Precious Metals Weekly – Warning sign

by: Georgette Boele

150212-Precious-Metals-weekly.pdf ()
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  • Strong US employment report left its mark on precious metal prices…
  • …and this is just a warning sign of what to come

Precious metal prices moved lower…

Since last Thursday’s close, precious metal prices have moved sharply lower. They have lost between 2 and 4%, with platinum and palladium being the worst performers. Why have prices moved lower? For starters, US employment reports surprised on the upside. This triggered an upward adjustment in Fed rate hike expectations and hurt precious metal prices.

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However, monetary policy easing elsewhere continues to provide indirect support to gold prices. The US dollar reacted positively to this strong report and higher US rates (short end and long end of the curve). In addition, financial markets seem to take a rather optimistic view towards the negotiations between Greece and the eurozone. They are confident – as we are – that there will be a deal eventually. This and the cease-fire in Ukraine have reduced safe haven demand.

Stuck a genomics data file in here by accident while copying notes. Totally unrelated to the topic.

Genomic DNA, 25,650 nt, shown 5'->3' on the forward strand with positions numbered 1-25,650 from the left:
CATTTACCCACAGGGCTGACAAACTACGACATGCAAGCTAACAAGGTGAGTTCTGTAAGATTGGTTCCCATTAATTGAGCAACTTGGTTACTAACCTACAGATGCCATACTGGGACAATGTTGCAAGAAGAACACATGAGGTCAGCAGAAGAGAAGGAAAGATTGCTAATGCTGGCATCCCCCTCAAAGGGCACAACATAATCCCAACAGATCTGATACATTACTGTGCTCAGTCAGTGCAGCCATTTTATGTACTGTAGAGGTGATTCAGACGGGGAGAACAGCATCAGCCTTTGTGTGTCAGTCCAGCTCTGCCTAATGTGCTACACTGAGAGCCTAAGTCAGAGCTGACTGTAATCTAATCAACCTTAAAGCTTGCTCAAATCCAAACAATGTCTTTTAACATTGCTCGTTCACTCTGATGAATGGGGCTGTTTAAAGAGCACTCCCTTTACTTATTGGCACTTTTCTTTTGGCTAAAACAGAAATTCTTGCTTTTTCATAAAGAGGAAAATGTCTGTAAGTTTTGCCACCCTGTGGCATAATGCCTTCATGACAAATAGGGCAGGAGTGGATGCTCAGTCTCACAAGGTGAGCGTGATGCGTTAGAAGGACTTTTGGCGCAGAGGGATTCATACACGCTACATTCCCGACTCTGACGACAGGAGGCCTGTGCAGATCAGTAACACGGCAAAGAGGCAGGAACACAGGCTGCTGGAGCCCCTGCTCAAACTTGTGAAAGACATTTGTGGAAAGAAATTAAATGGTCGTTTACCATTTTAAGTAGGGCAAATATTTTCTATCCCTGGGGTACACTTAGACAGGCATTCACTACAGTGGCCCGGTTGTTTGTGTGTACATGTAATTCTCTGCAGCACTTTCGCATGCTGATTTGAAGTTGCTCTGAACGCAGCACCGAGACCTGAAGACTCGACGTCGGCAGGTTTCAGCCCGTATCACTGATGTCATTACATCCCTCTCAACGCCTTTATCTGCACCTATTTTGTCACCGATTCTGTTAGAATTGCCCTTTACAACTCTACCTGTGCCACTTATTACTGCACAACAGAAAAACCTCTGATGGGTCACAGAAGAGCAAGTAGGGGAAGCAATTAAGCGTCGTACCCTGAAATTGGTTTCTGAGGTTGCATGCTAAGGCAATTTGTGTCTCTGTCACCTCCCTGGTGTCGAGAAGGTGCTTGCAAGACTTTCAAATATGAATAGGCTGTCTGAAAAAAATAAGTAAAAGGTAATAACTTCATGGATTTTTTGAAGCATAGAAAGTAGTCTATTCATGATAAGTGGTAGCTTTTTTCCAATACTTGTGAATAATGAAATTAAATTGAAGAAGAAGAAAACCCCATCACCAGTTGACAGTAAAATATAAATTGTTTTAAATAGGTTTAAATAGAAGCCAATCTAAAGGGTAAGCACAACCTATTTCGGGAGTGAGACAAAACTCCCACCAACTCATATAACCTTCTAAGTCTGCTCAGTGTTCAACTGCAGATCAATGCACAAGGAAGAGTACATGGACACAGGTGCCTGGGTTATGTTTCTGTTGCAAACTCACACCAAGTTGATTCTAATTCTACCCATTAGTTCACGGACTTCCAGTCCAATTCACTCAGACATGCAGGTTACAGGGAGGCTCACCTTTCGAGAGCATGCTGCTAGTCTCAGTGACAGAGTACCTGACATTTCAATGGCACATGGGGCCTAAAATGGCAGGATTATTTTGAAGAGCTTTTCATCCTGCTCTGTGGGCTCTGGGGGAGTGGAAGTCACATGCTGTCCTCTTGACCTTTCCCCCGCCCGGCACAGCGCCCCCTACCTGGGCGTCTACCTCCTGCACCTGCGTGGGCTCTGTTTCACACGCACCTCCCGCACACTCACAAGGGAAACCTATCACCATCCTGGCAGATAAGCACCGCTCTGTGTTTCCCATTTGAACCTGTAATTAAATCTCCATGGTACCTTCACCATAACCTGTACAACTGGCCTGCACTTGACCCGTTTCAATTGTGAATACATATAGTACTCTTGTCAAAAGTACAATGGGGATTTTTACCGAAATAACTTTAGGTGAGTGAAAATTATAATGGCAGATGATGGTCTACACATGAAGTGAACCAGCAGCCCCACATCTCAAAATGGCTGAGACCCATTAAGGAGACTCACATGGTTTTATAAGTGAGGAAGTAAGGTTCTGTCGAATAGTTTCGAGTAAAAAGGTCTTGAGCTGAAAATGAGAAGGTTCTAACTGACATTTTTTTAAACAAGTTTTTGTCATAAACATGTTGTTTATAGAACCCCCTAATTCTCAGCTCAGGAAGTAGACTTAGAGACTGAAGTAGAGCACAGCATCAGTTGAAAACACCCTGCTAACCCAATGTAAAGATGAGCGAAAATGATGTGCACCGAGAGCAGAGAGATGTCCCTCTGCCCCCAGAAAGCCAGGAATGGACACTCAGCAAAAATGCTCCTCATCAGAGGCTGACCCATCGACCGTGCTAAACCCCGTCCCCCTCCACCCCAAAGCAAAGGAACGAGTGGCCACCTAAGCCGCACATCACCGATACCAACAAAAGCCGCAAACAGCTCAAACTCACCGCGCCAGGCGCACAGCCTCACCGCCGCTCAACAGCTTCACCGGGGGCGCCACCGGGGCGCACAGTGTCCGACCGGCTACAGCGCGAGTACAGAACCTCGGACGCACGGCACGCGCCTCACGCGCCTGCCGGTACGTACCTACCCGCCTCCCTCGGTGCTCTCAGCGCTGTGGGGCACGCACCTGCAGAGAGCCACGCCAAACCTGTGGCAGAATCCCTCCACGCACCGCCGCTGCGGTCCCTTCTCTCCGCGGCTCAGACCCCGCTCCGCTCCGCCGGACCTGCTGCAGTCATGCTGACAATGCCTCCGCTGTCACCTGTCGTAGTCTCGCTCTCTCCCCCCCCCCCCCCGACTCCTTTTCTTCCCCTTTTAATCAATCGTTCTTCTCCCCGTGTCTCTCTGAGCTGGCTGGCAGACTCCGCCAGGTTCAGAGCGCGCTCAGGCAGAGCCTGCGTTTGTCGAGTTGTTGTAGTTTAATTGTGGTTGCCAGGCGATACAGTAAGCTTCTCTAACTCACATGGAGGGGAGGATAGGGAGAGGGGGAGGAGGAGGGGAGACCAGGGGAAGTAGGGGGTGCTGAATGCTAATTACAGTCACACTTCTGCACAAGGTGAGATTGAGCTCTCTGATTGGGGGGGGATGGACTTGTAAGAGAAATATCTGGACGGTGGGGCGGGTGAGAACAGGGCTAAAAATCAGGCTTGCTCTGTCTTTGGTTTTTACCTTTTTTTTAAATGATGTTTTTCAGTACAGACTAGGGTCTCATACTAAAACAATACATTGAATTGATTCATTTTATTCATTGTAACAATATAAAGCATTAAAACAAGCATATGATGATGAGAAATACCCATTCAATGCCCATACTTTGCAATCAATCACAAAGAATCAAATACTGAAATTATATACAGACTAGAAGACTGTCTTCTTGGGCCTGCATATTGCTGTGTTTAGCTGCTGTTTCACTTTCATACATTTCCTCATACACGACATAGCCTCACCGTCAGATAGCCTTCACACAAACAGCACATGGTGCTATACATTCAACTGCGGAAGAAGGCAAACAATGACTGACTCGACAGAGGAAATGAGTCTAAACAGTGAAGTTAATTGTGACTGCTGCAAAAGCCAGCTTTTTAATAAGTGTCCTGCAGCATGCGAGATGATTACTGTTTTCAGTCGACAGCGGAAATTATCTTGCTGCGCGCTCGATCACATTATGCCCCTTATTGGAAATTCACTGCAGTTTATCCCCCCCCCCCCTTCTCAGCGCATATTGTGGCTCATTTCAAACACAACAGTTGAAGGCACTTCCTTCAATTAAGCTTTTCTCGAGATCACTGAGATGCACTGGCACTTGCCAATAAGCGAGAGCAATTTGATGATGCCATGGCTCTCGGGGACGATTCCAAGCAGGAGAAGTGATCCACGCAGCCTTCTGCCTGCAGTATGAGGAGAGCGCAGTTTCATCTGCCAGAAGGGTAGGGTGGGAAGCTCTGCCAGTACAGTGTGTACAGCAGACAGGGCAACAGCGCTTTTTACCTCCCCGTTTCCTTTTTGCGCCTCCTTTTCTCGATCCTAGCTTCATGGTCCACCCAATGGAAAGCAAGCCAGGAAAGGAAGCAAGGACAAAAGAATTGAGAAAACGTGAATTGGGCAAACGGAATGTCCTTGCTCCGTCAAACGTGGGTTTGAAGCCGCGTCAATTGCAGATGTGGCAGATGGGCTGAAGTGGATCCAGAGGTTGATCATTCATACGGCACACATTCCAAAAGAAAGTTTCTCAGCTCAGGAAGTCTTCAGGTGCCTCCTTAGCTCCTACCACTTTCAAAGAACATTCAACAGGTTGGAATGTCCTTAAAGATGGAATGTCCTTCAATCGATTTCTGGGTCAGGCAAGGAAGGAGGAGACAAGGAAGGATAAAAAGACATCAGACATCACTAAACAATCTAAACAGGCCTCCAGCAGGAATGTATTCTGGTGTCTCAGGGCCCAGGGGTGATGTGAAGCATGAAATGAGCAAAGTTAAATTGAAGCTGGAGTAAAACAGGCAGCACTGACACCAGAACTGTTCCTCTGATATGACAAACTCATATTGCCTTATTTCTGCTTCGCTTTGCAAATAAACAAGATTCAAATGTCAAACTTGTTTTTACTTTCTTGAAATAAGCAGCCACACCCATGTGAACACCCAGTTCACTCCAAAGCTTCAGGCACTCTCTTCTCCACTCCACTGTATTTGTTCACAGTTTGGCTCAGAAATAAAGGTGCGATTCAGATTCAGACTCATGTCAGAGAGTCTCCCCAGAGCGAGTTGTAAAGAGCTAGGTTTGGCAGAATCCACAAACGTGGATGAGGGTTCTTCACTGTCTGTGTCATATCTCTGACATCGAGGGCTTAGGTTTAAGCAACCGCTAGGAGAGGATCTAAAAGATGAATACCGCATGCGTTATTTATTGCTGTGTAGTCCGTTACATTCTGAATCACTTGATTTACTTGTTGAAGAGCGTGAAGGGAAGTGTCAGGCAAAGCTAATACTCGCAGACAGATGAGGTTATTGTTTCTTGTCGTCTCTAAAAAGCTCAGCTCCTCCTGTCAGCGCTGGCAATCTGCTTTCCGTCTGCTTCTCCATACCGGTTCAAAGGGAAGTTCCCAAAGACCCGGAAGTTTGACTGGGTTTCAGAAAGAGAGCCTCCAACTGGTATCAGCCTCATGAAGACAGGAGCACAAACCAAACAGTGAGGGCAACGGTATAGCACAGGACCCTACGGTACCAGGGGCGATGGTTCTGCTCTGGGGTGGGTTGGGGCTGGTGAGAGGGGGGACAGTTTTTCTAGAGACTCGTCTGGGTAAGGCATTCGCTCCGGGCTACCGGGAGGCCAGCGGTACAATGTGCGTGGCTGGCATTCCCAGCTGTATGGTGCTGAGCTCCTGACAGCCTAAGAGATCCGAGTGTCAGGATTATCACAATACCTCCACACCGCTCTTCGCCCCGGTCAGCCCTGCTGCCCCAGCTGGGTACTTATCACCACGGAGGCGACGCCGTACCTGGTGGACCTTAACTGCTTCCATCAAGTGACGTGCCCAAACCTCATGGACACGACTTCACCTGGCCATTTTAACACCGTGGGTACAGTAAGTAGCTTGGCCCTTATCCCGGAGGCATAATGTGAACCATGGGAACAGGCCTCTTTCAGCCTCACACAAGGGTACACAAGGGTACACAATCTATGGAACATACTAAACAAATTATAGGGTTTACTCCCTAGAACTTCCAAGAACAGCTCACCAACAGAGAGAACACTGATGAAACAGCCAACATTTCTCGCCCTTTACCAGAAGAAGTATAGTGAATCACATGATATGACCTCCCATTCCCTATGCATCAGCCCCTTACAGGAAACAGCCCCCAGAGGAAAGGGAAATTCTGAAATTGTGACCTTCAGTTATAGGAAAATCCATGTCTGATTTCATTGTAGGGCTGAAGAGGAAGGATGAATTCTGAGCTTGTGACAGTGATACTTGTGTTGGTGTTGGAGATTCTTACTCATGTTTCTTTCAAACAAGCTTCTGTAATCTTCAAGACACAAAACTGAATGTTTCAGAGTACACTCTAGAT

…and this is just a warning sign of what to come…

Uncertainty surrounding the negotiations between Greece and the eurozone could dampen the downside in gold and silver prices for now. However, if Greece and the eurozone manage to come to an agreement in line with our view, investor sentiment should improve. An improvement in investor sentiment will often support assets with higher return and precious metals are not such assets.

Moreover, we judge that financial markets have further to go in pricing in possible Fed rate hikes this year. We stick to our view that the Fed will embark on a tightening cycle around mid-2015 and will hike more than financial markets currently anticipate. Precious metals have a tendency to weaken if US rates rise, because they don’t have an income element.

Last but not least, we expect the US dollar to rally strongly across the board based on diverging monetary policy compared to other central banks and attractive returns on US assets. As precious metals are priced in US dollars, this will be a substantial negative force.

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